Great Britain, in particular, improved its navy with the quality of its ships and the training of its crews. As part of its efforts, the British maintained a regular structure for collating and disseminating intelligence gathered from all of its ships. This process provided British ships with better information, resulting in lower losses to pirates and foreign navies.
But the US could not stay alone in its corner of the world forever. When its carelessness about intelligence led the Barbary states in North Africa to conclude that US merchant vessels were “easy pickings,” the US quickly built up naval forces. In 1805 and 1815 it mounted successful amphibious operations against the Sultans of North Africa. (See Special Edition Libya: Historical Timeline Part I)
In 1812, the US grew tired of the British Navy’s habit of impounding its merchant ships and impressing US crews into British service. Since Great Britain was busy fighting Napoleon and his allies, the US thought it could mount operations against Great Britain’s Canadian colonies, and that Great Britain would quickly relent.
Unfortunately (for us), by 1815, Great Britain was getting the upper hand over Napoleon’s forces. It responded to the annoying Americans with increasing energy and resources.
Fortunately, though, commerce and profit ruled the day, and the British reminded themselves that sending armies to the US would be expensive. The greatest urgency (for both sides) was to sign a peace treaty and resume trade.
During that conflict, the US made great efforts to man and sail fast ships into British waters and harass unguarded British areas. While doing this, those ships gathered as much intelligence as possible.
The British didn’t bother. They already knew enough about our capabilities to concentrate adequate British naval forces wherever they wanted and seal off any American port that they chose.
After the Treaty of Ghent ended the war of 1812 in February of 1815, the US public returned to its isolationist stance within a short time (probably 10 minutes). But for the merchant class and the government, the war had a huge impact on their outlook. They never wanted the US to be at the mercy of foreign navies again.
The US would forever more operate a navy, and in the 1800s, that navy remained closely allied with the US merchant community. Intelligence began to flow in a more organized fashion to Congress and the Cabinet.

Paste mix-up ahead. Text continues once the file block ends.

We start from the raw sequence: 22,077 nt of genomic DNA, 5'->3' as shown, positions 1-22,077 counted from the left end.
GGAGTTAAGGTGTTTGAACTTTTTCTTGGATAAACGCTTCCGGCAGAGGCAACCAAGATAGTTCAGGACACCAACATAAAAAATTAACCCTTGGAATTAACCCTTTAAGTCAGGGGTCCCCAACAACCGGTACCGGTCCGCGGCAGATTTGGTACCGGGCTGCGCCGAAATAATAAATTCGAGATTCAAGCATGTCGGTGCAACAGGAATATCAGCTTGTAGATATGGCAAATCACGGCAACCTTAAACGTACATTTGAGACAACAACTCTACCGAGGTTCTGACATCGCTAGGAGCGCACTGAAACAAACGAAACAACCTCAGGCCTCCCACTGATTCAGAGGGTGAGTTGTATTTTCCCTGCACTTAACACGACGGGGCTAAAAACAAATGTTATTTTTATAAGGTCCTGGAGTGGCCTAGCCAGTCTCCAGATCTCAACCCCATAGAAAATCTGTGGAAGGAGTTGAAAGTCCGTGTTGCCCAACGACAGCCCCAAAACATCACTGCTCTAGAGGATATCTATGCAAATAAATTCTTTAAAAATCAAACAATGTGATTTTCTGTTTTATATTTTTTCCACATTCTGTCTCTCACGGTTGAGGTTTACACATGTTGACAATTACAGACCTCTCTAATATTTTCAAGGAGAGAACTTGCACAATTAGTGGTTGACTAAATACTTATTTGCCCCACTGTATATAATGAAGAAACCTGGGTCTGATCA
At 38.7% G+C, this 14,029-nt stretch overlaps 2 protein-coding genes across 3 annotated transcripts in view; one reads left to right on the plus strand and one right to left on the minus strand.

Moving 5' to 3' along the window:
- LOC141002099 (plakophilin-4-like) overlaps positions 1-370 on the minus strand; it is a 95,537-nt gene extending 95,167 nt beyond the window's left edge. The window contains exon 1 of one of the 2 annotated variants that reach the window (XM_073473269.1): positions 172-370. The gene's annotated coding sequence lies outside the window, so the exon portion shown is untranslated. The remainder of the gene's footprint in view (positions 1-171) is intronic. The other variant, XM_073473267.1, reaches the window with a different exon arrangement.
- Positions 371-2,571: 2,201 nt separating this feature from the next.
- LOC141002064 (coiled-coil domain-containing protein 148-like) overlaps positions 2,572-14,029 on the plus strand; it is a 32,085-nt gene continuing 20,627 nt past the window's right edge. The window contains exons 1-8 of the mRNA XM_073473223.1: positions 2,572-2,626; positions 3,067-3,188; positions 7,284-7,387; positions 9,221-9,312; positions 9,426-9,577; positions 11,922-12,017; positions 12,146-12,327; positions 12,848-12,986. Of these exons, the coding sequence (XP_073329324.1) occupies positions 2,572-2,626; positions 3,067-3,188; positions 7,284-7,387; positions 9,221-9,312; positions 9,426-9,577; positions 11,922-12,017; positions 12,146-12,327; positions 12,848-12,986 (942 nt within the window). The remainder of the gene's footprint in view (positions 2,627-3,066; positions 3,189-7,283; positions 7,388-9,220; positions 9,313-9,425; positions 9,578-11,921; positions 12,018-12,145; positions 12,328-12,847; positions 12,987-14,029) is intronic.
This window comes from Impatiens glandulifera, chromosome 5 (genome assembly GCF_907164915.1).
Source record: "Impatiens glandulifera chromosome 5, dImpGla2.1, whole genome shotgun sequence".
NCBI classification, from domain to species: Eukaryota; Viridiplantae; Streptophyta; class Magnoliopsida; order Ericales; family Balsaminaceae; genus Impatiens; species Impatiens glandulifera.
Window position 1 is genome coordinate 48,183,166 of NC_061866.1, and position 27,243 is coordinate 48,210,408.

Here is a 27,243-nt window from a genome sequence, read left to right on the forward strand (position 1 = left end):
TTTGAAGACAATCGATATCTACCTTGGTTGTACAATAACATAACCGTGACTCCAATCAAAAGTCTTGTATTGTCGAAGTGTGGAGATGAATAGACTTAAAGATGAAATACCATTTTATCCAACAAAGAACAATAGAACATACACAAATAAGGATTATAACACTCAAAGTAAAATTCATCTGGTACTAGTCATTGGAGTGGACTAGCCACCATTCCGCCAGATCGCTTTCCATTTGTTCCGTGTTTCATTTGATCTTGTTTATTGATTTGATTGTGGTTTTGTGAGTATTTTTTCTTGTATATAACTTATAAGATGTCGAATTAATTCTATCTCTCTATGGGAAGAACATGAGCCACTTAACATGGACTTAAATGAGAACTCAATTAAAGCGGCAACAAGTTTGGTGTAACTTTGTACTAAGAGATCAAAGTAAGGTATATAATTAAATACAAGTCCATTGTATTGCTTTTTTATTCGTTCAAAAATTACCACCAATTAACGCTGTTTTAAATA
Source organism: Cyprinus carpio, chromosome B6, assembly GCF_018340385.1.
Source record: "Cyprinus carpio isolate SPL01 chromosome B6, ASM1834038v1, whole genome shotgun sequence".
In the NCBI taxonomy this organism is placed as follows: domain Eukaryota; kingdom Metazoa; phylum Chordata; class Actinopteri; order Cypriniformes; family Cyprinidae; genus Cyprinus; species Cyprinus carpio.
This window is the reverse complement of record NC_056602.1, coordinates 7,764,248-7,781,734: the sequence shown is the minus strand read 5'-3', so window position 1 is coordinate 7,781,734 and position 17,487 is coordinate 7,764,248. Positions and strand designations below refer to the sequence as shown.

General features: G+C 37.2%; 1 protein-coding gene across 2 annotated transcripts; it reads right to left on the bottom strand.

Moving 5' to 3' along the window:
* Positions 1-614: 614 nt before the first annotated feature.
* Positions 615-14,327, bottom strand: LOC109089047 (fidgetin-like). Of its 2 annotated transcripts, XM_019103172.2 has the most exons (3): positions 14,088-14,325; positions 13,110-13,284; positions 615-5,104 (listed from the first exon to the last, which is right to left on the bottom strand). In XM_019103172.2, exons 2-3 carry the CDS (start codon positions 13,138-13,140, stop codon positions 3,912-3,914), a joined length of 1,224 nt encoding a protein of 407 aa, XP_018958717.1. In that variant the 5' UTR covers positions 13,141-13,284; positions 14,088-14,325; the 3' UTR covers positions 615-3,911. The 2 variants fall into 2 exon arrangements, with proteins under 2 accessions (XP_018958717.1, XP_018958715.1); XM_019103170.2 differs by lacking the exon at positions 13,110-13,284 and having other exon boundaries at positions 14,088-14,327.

By 1845, the US Navy was a force to be reckoned with. During the Mexican-American War, US merchant vessels and ships under various flags had adequate intelligence about Mexican port defenses during port calls for routine trade.
The US Navy used that intelligence, along with intelligence gathered by agents on land, to take and hold critical Mexican ports. This enabled US Army troops to land at Veracruz, Mexico for an expedition against Mexico City. (See Two Lines in the Sand: The Mexican-American War Part III)
By 1852, most of Congress embraced the notion of US ships spying against foreign nations as a routine matter for any modern nation. In a major break with normal US isolationist foreign policy, based on intelligence gathered by US trade ships, Commodore Mathew Perry received orders to take a fleet of four US war ships to Japan. Perry showed up in the even more isolationist Japan in 1853 and demanded a trade agreement with that country.
With Perry’s arrival in Japan, the US Navy had come of age. Japan was a witness to that, and, in turn, began to question her own isolationist strategy. It started to build its own deep sea navy.
The US Navy has never lost sight of the critical role that intelligence plays in establishing and maintaining US trade with foreign nations. Congress has returned to a far more isolationist stance at times, but no US naval vessel has ever again left port without her captain understanding that intelligence gathering is a basic responsibility of a United States naval ship.
In the next segment, we will look at the importance of naval intelligence during the US Civil War.
If you had been one of those revolutionary Americans, would you have hung out at the docks, spying on the British ships?